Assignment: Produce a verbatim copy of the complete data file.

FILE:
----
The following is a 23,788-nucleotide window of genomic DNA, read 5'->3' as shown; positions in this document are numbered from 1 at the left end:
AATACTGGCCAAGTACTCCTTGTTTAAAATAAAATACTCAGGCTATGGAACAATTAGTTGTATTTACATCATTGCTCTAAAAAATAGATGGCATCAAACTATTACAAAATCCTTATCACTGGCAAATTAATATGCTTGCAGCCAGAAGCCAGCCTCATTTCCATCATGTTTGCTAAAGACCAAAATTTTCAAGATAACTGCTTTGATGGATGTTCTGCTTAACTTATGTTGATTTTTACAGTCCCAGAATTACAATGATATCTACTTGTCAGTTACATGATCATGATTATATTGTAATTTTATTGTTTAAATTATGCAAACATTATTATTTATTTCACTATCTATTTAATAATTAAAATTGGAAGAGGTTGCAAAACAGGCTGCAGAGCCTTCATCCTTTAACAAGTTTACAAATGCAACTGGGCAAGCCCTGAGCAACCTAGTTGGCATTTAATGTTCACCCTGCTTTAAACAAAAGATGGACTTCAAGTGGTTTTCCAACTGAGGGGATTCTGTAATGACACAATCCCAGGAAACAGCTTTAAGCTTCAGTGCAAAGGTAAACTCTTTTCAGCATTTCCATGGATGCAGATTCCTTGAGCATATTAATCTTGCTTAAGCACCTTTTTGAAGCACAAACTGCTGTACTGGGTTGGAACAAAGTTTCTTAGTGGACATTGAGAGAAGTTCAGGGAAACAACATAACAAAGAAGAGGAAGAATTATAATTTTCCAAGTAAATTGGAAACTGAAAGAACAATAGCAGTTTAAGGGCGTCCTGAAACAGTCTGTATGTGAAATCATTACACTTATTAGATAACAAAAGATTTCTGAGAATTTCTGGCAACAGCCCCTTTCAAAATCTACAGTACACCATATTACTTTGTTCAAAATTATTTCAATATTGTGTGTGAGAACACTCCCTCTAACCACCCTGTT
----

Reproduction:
The following is a 23,788-nucleotide window of genomic DNA, read 5'->3' as shown; positions in this document are numbered from 1 at the left end:
AATACTGGCCAAGTACTCCTTGTTTAAAATAAAATACTCAGGCTATGGAACAATTAGTTGTATTTACATCATTGCTCTAAAAAATAGATGGCATCAAACTATTACAAAATCCTTATCACTGGCAAATTAATATGCTTGCAGCCAGAAGCCAGCCTCATTTCCATCATGTTTGCTAAAGACCAAAATTTTCAAGATAACTGCTTTGATGGATGTTCTGCTTAACTTATGTTGATTTTTACAGTCCCAGAATTACAATGATATCTACTTGTCAGTTACATGATCATGATTATATTGTAATTTTATTGTTTAAATTATGCAAACATTATTATTTATTTCACTATCTATTTAATAATTAAAATTGGAAGAGGTTGCAAAACAGGCTGCAGAGCCTTCATCCTTTAACAAGTTTACAAATGCAACTGGGCAAGCCCTGAGCAACCTAGTTGGCATTTAATGTTCACCCTGCTTTAAACAAAAGATGGACTTCAAGTGGTTTTCCAACTGAGGGGATTCTGTAATGACACAATCCCAGGAAACAGCTTTAAGCTTCAGTGCAAAGGTAAACTCTTTTCAGCATTTCCATGGATGCAGATTCCTTGAGCATATTAATCTTGCTTAAGCACCTTTTTGAAGCACAAACTGCTGTACTGGGTTGGAACAAAGTTTCTTAGTGGACATTGAGAGAAGTTCAGGGAAACAACATAACAAAGAAGAGGAAGAATTATAATTTTCCAAGTAAATTGGAAACTGAAAGAACAATAGCAGTTTAAGGGCGTCCTGAAACAGTCTGTATGTGAAATCATTACACTTATTAGATAACAAAAGATTTCTGAGAATTTCTGGCAACAGCCCCTTTCAAAATCTACAGTACACCATATTACTTTGTTCAAAATTATTTCAATATTGTGTGTGAGAACACTCCCTCTAACCACCCTGTT